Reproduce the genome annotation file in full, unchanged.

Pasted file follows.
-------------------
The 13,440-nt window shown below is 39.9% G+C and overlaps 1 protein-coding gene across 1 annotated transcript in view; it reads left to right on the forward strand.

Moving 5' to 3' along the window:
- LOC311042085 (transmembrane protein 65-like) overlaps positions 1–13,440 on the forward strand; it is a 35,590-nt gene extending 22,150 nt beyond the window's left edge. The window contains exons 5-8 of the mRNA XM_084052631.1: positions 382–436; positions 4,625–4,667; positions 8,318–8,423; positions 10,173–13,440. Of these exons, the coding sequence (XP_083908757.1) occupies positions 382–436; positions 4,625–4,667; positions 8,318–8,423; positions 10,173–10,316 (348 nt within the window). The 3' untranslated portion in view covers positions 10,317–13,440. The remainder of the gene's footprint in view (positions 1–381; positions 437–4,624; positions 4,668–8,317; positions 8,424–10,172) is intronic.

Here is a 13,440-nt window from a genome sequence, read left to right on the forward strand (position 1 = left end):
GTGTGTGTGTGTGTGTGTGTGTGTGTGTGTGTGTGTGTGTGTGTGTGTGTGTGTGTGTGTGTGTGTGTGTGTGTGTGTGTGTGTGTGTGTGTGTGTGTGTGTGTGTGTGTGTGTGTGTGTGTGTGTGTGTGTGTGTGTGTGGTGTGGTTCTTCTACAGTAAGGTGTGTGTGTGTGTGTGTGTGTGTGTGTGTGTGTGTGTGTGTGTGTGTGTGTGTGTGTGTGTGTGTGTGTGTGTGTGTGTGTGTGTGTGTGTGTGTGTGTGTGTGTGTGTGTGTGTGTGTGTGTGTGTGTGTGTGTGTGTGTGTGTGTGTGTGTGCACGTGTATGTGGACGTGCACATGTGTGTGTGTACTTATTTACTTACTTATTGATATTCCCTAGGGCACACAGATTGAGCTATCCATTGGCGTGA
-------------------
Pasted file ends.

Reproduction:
The 13,440-nt window shown below is 39.9% G+C and overlaps 1 protein-coding gene across 1 annotated transcript in view; it reads left to right on the forward strand.

Moving 5' to 3' along the window:
- LOC311042085 (transmembrane protein 65-like) overlaps positions 1–13,440 on the forward strand; it is a 35,590-nt gene extending 22,150 nt beyond the window's left edge. The window contains exons 5-8 of the mRNA XM_084052631.1: positions 382–436; positions 4,625–4,667; positions 8,318–8,423; positions 10,173–13,440. Of these exons, the coding sequence (XP_083908757.1) occupies positions 382–436; positions 4,625–4,667; positions 8,318–8,423; positions 10,173–10,316 (348 nt within the window). The 3' untranslated portion in view covers positions 10,317–13,440. The remainder of the gene's footprint in view (positions 1–381; positions 437–4,624; positions 4,668–8,317; positions 8,424–10,172) is intronic.

Here is a 13,440-nt window from a genome sequence, read left to right on the forward strand (position 1 = left end):
GTGTGTGTGTGTGTGTGTGTGTGTGTGTGTGTGTGTGTGTGTGTGTGTGTGTGTGTGTGTGTGTGTGTGTGTGTGTGTGTGTGTGTGTGTGTGTGTGTGTGTGTGTGTGTGTGTGTGTGTGTGTGTGTGTGTGTGTGTGTGGTGTGGTTCTTCTACAGTAAGGTGTGTGTGTGTGTGTGTGTGTGTGTGTGTGTGTGTGTGTGTGTGTGTGTGTGTGTGTGTGTGTGTGTGTGTGTGTGTGTGTGTGTGTGTGTGTGTGTGTGTGTGTGTGTGTGTGTGTGTGTGTGTGTGTGTGTGTGTGTGTGTGTGTGTGTGTGCACGTGTATGTGGACGTGCACATGTGTGTGTGTACTTATTTACTTACTTATTGATATTCCCTAGGGCACACAGATTGAGCTATCCATTGGCGTGA